War service[edit]

Truscott joined the Royal Australian Air Force (RAAF) in July 1940, a move that attracted much publicity. He almost failed pilot training; among other problems it was ascertained that he had a poor ability to judge heights. In the words of the Australian Dictionary of Biography: "[Truscott] never fully came to terms with landing and persistently levelled out about 20 ft (6 m) too high."[2] Nevertheless, Truscott completed flight training in Canada and joined No. 452 Squadron RAAF, flying Spitfires in England on 5 May 1941.[1] He destroyed at least 16 Luftwaffe aircraft, was twice awarded the Distinguished Flying Cross, and was made a flight commander.[1]

Truscott, commanding No. 76 Squadron RAAF, taxis along Marston mat at Milne Bay, New Guinea in September 1942.

Truscott was later made acting squadron leader and in 1942, was posted back to Australia where he joined 76 Squadron, flying Kittyhawks.[1] By this stage Truscott was, along with Clive Caldwell, one of the most famous RAAF pilots. While in England, his fame was such that he was used as fundraising icon, with the Marquess of Donegall exhorting his countrymen with red hair to donate money to buy a Spitfire in which Truscott, who was nicknamed "Bluey" because of his red hair, would fly.[3][2]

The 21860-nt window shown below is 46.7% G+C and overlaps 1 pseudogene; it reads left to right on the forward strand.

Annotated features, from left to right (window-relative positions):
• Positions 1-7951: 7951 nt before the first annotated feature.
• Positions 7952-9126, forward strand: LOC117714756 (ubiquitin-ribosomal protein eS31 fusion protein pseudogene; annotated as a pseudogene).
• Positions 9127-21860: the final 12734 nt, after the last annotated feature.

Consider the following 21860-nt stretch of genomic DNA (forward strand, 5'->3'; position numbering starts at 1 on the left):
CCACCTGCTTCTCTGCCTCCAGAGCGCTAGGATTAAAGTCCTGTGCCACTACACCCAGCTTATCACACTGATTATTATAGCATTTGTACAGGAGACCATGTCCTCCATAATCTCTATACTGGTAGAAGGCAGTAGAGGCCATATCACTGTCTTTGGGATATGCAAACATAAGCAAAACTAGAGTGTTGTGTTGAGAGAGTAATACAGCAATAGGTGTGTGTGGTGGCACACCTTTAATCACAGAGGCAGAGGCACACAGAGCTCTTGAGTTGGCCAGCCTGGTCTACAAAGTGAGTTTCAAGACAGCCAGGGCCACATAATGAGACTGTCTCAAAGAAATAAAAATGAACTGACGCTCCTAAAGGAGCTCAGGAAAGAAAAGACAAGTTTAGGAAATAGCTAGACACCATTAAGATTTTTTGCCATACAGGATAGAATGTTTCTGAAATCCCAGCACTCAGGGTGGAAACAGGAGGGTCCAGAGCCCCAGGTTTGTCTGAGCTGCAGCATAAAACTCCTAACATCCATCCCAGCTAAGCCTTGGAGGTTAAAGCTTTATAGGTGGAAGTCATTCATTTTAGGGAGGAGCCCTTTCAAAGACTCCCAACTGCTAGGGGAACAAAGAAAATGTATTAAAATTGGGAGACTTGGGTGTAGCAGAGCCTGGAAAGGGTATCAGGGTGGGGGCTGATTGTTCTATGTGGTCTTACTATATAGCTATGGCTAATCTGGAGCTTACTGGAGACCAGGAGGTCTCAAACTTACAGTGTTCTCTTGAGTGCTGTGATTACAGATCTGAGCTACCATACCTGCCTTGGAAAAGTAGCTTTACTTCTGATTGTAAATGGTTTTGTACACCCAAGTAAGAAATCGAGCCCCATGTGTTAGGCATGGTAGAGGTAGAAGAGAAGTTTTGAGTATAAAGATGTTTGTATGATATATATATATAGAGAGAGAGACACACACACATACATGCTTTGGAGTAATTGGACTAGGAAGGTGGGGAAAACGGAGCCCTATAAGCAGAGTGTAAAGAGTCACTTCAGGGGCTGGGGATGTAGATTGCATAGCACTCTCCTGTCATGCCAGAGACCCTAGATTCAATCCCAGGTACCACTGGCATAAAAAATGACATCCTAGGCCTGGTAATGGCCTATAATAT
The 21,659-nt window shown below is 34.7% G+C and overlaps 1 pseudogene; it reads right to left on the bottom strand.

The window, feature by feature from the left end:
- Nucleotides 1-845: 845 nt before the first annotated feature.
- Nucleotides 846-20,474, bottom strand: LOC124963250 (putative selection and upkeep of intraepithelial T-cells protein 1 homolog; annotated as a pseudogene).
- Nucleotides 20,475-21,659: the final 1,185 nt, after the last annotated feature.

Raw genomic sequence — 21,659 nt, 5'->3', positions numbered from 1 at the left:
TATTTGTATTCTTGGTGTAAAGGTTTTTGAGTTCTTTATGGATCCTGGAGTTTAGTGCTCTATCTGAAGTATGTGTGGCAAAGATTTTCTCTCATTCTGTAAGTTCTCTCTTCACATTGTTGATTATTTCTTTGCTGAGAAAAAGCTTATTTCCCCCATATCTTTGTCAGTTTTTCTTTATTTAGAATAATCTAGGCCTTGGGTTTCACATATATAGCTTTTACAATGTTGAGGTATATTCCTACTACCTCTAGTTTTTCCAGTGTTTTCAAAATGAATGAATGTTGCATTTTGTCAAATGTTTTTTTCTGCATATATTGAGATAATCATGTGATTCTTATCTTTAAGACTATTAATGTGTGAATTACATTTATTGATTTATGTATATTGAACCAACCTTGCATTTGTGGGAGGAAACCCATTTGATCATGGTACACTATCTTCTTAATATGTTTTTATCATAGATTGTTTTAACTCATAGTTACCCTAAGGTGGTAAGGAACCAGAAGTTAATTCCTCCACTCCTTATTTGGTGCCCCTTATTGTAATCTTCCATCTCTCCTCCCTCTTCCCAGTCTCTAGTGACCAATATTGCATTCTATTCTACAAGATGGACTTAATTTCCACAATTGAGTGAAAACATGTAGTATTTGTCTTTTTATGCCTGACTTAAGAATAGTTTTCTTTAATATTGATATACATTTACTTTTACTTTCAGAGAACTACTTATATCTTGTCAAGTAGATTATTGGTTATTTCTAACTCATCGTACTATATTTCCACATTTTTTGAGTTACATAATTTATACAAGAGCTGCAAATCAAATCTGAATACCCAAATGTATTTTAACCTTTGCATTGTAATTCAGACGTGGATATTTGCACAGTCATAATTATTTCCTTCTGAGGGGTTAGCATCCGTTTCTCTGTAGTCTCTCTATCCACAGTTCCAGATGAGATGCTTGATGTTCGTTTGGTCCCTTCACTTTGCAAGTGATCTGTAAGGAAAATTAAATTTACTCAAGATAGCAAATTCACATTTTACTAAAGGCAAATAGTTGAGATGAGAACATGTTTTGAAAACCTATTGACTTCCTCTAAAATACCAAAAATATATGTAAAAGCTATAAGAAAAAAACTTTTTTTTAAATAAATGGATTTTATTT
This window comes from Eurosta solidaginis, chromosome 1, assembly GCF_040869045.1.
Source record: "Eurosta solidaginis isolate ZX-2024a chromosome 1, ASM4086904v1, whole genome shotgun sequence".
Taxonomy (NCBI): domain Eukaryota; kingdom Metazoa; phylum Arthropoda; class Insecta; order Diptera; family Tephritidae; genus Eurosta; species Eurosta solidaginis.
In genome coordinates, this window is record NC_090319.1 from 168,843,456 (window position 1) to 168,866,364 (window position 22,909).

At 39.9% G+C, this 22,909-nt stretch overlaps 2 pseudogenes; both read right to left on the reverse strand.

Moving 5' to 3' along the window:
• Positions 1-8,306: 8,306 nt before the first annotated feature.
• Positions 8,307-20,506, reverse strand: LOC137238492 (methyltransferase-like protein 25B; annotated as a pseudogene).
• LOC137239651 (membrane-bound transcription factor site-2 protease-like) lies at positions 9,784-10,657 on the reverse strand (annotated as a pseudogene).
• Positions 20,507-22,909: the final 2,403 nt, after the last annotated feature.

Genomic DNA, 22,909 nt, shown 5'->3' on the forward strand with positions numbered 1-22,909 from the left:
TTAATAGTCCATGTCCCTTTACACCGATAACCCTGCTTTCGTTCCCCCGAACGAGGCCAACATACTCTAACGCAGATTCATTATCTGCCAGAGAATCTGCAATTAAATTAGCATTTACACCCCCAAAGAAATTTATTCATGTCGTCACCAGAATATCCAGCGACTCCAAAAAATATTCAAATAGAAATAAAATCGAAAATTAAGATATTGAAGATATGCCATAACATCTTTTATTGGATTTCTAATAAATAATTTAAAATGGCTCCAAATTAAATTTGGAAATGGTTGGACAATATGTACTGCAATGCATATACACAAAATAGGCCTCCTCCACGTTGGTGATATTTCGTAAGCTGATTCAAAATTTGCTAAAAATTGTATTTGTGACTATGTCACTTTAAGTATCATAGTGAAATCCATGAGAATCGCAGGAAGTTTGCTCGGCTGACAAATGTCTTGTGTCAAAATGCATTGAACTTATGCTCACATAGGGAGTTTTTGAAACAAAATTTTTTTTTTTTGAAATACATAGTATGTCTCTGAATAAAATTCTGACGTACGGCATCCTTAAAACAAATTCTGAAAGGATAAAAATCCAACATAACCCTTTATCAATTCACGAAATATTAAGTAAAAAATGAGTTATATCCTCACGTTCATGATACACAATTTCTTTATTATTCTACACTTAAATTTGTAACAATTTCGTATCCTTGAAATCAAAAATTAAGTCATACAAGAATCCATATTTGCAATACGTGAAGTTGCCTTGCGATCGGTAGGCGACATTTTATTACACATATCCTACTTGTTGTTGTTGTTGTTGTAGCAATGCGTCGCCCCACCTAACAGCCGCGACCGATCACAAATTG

Truscott's squadron was posted to Gurney Field in Milne Bay, Papua and played a significant role in the Battle of Milne Bay where he was mentioned in dispatches for his actions.[1] 76 Squadron was later transferred to Darwin, Northern Territory and then Exmouth Gulf, Western Australia. Truscott was killed in an accident in Exmouth Gulf on 28 March 1943.[4] His Kittyhawk hit the sea at high speed, after he made a mock diving attack against a low-flying Catalina. The surface of the sea was unusually smooth that day, and it is believed that Truscott misjudged its proximity. His body was recovered and he was buried at Karrakatta Cemetery, Perth.[4][5]